Implementing and integrating the concept of sustainability into a company’s business model is increasingly been embraced by companies that want to improve their image and reputation while creating brands that are not only driven by making profits, but also taking a triple bottom line approach.
A triple-bottom line approach ensures social and environmental considerations are integrated into a company’s business model and as a result such an organization will consider voluntary actions, including environmental and social sustainability that have positive impacts to the environment and society. Most of the CSR component is self-regulation and goes beyond regulations governing company operations. CSR is about doing the right things and most of the activities done as a CSR component are done for the following reasons:
- To improve the brand of a company as doing social good which will help to raise awareness of a company’s agenda in sustainability
- Consumers are increasingly becoming aware about the need to conserve the environment and move towards sustainability. Companies earn trust from consumers when their products integrates sustainable design and their processes are created with the environment in mind.
- Consumers especially the Millennials who make up the fastest growing force in the marketplace are increasingly aware about CSR and want companies to be good citizens. According to a study conducted by Horizon Media’s Finger on the Pulse, “81 percent of Millennials expect companies to make a public commitment to good corporate citizenship.”
- Also a study conducted from the 2015 Cone Communications Millennial CSR Study found out that “More than nine-in-10 Millennials would switch brands to one associated with a cause (91% vs. 85% U.S. average), and two-thirds use social media to engage around CSR (66% vs. 53% U.S. average).”
Against this background, CSR is definately becoming an important component of a company’s business model and it has become one of the ingredients for companies that want to implement sustainability in their business operations.
So, is solar energy a good CSR candidate?
Yes solar projects can be good candidates for CSR projects depending on the approach taken in developing and implementing such projects. Companies can explore different projects in the area of solar energy with the target beneficiaries in mind. The beneficiaries of the solar projects can be the companies themselves or underserved communities that need solar to power their homes, social institutions or even their businesses.
Some good examples of these projects include, but not limited to:
- Investing CSR funds in developing solar powered pumps for underserved communities such as in rural areas or in parts of developing countries.
- Investing CSR funds in promoting rural electrification using solar PV technologies. This could come in the form of off-grid power solutions or mini-grid power systems in underserved communities.
- Investing CSR funds to power social institutions such as schools and churches with renewable forms of powers such as solar power.
The above can qualify as CSR projects and as good examples of CSR projects. However, some companies have gone ahead and implemented some good CSR solar projects. One of these companies that has used solar PV for their CSR projects is Microsoft.
Microsoft has a very comprehensive CSR strategy which targets underseved markets, rural areas and economically disadvantaged communities by connecting them to have access to the internet while employing solar PV. Since these communities are not connected to the grid, distributed renewable energy systems including solar and wind are used to provide power which they use for internet, domestic use and other productive uses.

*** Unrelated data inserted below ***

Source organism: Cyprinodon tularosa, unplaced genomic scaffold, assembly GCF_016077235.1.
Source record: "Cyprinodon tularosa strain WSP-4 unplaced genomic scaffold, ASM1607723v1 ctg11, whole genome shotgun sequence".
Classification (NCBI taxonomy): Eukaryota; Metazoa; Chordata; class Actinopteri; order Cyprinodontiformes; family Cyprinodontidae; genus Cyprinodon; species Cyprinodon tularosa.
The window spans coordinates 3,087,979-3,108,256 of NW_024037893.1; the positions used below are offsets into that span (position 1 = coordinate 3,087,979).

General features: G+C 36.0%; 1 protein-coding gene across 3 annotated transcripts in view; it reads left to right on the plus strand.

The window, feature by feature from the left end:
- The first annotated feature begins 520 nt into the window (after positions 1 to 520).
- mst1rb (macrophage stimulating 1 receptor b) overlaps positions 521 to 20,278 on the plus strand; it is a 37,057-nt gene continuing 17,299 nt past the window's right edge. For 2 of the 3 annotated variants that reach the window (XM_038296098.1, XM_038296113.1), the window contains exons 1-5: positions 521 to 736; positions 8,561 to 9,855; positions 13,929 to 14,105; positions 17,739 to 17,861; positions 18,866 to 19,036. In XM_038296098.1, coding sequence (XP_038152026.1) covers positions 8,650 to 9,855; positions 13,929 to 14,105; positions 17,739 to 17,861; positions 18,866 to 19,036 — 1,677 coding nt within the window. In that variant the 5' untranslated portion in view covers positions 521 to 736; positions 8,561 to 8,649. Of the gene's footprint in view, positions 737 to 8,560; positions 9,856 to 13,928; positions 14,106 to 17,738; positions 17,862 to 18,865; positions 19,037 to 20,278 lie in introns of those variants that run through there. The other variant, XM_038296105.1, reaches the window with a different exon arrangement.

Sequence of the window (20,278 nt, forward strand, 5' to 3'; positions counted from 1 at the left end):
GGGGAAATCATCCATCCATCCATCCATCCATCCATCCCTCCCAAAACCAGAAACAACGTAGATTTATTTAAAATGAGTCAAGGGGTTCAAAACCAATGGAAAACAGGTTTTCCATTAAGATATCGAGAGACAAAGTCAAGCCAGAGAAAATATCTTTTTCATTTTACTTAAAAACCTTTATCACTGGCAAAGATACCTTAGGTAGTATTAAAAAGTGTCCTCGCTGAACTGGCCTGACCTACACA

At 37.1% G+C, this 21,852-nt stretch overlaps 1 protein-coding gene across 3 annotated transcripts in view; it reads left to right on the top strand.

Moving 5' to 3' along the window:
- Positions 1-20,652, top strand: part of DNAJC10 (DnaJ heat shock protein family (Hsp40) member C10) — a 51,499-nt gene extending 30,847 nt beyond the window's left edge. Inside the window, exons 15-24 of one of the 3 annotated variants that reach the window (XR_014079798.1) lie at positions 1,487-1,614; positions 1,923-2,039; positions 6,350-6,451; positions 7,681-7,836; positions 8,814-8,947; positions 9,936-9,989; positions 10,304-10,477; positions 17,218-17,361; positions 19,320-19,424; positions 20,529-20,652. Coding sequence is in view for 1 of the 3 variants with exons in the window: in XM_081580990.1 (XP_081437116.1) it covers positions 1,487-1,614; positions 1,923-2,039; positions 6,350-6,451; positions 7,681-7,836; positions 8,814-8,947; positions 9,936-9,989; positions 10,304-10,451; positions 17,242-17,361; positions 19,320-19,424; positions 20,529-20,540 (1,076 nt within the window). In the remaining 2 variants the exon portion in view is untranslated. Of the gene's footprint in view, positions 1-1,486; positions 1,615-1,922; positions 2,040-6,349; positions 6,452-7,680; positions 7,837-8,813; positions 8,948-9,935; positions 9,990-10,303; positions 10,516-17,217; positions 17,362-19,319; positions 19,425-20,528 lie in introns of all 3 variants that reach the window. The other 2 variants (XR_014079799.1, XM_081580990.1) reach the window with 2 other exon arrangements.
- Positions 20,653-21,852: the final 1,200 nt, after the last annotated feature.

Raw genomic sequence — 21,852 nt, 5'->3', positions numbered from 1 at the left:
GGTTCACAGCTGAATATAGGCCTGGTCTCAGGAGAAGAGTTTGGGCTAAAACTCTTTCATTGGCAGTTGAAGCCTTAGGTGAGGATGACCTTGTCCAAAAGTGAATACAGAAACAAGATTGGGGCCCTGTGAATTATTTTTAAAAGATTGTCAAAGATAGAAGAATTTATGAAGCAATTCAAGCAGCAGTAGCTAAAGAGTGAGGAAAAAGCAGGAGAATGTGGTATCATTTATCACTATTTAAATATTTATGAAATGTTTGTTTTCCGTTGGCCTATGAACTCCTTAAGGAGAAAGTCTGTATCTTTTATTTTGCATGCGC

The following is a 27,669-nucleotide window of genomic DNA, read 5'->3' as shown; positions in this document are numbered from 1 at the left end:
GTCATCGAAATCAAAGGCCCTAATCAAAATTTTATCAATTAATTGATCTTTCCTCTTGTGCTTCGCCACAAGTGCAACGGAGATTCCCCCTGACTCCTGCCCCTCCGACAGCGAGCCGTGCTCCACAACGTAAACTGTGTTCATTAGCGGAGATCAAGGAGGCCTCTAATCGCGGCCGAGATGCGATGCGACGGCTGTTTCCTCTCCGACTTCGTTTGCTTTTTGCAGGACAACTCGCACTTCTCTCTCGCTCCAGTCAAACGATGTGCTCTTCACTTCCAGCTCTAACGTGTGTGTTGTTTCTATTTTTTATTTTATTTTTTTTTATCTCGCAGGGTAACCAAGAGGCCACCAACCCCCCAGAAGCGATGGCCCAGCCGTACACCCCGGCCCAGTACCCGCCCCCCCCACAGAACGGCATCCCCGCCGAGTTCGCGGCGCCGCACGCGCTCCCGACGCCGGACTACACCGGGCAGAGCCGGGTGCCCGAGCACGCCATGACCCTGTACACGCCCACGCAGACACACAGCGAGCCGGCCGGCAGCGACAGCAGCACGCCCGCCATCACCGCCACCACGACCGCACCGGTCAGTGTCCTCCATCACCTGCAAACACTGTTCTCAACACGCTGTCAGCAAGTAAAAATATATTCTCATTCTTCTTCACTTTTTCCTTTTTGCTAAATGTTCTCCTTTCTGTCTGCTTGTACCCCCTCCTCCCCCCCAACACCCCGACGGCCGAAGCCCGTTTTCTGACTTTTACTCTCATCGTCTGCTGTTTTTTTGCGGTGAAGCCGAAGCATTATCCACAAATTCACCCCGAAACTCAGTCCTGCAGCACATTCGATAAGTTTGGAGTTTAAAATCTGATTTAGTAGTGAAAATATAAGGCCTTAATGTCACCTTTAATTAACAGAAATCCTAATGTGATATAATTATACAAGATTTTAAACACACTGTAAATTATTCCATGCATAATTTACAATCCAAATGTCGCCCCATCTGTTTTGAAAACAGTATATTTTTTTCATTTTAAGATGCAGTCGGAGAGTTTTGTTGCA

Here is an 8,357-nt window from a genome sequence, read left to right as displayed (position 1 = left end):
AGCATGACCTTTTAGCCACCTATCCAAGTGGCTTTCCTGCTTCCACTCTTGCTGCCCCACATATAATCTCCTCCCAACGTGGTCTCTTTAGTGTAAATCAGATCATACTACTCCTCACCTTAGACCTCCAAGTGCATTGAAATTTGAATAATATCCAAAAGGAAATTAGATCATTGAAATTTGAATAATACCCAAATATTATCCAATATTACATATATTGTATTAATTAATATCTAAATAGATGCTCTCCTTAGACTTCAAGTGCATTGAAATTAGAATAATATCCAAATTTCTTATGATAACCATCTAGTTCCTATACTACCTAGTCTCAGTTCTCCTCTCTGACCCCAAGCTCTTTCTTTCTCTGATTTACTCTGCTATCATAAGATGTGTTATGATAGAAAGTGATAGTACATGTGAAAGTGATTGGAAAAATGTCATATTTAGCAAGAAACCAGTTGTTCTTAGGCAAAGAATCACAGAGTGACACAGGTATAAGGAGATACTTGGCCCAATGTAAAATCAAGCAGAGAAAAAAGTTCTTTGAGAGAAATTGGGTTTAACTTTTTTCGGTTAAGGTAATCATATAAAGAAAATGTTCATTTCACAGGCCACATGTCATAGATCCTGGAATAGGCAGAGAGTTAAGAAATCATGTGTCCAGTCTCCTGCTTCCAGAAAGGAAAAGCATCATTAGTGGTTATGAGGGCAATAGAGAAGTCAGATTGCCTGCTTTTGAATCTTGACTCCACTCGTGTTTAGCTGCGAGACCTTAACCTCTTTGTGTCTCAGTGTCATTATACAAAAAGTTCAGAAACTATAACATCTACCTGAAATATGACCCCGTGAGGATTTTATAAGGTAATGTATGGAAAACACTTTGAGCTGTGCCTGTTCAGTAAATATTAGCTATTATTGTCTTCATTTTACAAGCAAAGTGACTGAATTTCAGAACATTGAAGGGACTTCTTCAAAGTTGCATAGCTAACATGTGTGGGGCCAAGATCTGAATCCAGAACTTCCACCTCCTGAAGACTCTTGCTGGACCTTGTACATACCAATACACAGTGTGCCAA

With these technological advances and providing affordable access to these resources, it is estimated that about 3.9 billion more people will be empowered to engage in the digital economy and since these places are not connected to the grid; solar PV will be largely used for rural electrification using off-grid and distributed renewable energy systems.
In addition to implementing the above CSR projects, the Microsoft Company has implemented a comprehensive sustainability program to run its data centers with renewable energy systems such as solar PV, bio gas, wind and buying renewable energy credits to ensure its data centers are carbon neutral. By going renewables, Microsoft is helping to extend its CSR agenda by adopting clean power that is good for the environment, help to create markets for renewables and hence enhancing the economic and social dimensions of sustainability.
In conclusion, it is clear that CSR and sustainability are now good for your business and it is actually feasible to develop solar projects for such types of projects.
If you are interested in learning more about CSR and how to go solar, please contact us at firstname.lastname@example.org to learn more and explore ways for engagement for future CSR projects. Switchingtosolarpv.com also helps individuals and businesses to find tools and resources to enable them decide about solar energy. To determine your solar potential for going solar, please check this solar calculator for more details. This solar calculator will enable you to answer the following questions:
- Are solar panels worth it?
- How many solar panels do I need?
- How much can I save with solar?
- How much solar energy can I generate and so on.
Also promote this blog when you switch to 100% recycled paper products for your office at amazing prices available at The Green Office!
Switchingtsolarpv.com gets a small commission which goes towards the expenses of running such a blog and finding time to write such blogs for targeting individuals and businesses interested in adopting solar and sustainability.
Please subscribe to our Newsletter! Thank you for Subscribing!